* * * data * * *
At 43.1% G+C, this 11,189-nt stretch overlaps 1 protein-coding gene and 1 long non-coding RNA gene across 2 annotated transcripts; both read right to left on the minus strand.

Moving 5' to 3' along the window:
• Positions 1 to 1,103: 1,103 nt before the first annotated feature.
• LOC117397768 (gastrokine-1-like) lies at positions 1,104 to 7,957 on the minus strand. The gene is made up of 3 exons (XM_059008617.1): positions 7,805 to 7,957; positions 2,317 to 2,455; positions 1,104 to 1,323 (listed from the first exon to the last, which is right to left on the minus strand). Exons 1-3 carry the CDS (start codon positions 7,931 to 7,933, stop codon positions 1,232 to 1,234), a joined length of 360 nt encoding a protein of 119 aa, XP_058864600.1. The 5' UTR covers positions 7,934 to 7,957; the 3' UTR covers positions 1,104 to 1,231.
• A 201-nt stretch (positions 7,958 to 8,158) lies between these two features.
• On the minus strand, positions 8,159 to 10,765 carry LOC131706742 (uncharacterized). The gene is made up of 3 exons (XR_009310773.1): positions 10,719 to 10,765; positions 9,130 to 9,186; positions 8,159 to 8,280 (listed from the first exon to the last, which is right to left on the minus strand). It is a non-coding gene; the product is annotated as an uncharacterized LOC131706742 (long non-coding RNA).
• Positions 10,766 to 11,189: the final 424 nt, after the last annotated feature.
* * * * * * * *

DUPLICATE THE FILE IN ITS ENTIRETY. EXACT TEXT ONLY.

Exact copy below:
At 43.1% G+C, this 11,189-nt stretch overlaps 1 protein-coding gene and 1 long non-coding RNA gene across 2 annotated transcripts; both read right to left on the minus strand.

Moving 5' to 3' along the window:
• Positions 1 to 1,103: 1,103 nt before the first annotated feature.
• LOC117397768 (gastrokine-1-like) lies at positions 1,104 to 7,957 on the minus strand. The gene is made up of 3 exons (XM_059008617.1): positions 7,805 to 7,957; positions 2,317 to 2,455; positions 1,104 to 1,323 (listed from the first exon to the last, which is right to left on the minus strand). Exons 1-3 carry the CDS (start codon positions 7,931 to 7,933, stop codon positions 1,232 to 1,234), a joined length of 360 nt encoding a protein of 119 aa, XP_058864600.1. The 5' UTR covers positions 7,934 to 7,957; the 3' UTR covers positions 1,104 to 1,231.
• A 201-nt stretch (positions 7,958 to 8,158) lies between these two features.
• On the minus strand, positions 8,159 to 10,765 carry LOC131706742 (uncharacterized). The gene is made up of 3 exons (XR_009310773.1): positions 10,719 to 10,765; positions 9,130 to 9,186; positions 8,159 to 8,280 (listed from the first exon to the last, which is right to left on the minus strand). It is a non-coding gene; the product is annotated as an uncharacterized LOC131706742 (long non-coding RNA).
• Positions 10,766 to 11,189: the final 424 nt, after the last annotated feature.